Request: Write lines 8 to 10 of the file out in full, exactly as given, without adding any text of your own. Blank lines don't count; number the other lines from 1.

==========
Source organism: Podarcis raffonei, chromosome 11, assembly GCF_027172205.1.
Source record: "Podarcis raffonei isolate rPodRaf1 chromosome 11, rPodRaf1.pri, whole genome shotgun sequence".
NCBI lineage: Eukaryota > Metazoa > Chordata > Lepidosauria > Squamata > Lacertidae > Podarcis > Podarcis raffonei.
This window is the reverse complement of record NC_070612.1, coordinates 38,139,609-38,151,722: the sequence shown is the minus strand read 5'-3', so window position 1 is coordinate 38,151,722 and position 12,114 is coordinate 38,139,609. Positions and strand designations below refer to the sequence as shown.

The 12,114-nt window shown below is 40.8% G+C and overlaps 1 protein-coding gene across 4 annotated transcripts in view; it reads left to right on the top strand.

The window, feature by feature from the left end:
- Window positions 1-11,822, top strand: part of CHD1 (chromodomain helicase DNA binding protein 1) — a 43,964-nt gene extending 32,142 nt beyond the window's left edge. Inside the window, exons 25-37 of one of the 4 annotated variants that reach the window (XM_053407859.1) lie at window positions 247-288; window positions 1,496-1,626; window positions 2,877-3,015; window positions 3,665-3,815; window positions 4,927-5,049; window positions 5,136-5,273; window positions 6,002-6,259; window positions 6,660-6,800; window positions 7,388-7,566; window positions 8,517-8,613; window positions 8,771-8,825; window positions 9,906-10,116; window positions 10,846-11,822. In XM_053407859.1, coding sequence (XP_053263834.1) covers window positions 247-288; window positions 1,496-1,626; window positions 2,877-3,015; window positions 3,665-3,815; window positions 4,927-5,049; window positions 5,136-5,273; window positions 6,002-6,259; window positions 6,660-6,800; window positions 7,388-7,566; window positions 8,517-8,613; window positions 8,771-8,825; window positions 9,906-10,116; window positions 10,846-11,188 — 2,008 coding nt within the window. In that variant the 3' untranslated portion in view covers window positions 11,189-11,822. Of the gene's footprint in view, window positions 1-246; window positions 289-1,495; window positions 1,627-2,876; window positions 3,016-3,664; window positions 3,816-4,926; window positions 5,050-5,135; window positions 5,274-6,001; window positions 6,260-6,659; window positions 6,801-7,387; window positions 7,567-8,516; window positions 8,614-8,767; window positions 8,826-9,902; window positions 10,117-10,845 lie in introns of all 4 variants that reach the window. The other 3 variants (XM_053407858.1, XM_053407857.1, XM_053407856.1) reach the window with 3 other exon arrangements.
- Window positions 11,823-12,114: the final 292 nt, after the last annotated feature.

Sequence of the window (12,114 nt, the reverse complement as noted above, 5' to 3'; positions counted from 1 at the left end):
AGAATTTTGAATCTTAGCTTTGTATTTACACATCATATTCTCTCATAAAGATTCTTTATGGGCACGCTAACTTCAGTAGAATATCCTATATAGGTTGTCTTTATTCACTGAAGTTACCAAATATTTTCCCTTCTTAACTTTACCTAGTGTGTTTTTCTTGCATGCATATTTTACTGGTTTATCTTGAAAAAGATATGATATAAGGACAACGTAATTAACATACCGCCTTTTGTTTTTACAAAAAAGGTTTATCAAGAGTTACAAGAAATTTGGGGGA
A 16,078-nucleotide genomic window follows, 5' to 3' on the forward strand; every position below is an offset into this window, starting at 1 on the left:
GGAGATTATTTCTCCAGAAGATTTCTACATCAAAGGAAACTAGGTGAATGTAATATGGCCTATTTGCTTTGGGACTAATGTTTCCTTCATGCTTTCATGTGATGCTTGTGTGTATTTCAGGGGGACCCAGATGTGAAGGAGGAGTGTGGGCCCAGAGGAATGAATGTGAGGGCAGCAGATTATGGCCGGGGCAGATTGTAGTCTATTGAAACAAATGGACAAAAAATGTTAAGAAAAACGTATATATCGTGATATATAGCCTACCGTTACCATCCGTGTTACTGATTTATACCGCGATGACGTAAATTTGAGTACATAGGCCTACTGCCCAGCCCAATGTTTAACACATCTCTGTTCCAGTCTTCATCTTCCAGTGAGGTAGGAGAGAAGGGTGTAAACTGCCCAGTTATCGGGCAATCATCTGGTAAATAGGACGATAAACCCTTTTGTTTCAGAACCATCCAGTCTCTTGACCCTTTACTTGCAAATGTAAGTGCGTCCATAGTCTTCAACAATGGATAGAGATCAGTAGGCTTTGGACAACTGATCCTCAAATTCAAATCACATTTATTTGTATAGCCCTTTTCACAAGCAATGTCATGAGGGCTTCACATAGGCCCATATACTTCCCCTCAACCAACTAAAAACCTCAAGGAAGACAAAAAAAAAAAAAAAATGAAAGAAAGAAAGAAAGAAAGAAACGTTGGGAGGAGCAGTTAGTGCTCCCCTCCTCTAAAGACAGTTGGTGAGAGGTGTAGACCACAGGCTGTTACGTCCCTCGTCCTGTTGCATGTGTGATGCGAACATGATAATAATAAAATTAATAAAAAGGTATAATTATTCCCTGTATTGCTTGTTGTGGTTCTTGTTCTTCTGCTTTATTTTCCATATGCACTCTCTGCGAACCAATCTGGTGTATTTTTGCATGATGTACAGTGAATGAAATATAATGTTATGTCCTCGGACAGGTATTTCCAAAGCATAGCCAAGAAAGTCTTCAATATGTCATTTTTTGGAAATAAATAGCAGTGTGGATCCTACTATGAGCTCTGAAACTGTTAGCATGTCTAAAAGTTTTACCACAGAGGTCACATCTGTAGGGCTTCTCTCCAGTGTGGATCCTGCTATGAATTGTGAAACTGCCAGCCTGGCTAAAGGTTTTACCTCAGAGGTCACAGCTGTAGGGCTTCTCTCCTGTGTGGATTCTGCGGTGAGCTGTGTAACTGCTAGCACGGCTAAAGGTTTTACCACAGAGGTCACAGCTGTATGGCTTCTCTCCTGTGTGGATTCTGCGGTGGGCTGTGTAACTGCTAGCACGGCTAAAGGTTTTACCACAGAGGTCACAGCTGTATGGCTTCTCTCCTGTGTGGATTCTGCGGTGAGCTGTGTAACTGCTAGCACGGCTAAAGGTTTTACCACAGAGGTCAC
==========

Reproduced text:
- Window positions 11,823-12,114: the final 292 nt, after the last annotated feature.

Sequence of the window (12,114 nt, the reverse complement as noted above, 5' to 3'; positions counted from 1 at the left end):
AGAATTTTGAATCTTAGCTTTGTATTTACACATCATATTCTCTCATAAAGATTCTTTATGGGCACGCTAACTTCAGTAGAATATCCTATATAGGTTGTCTTTATTCACTGAAGTTACCAAATATTTTCCCTTCTTAACTTTACCTAGTGTGTTTTTCTTGCATGCATATTTTACTGGTTTATCTTGAAAAAGATATGATATAAGGACAACGTAATTAACATACCGCCTTTTGTTTTTACAAAAAAGGTTTATCAAGAGTTACAAGAAATTTGGGGGA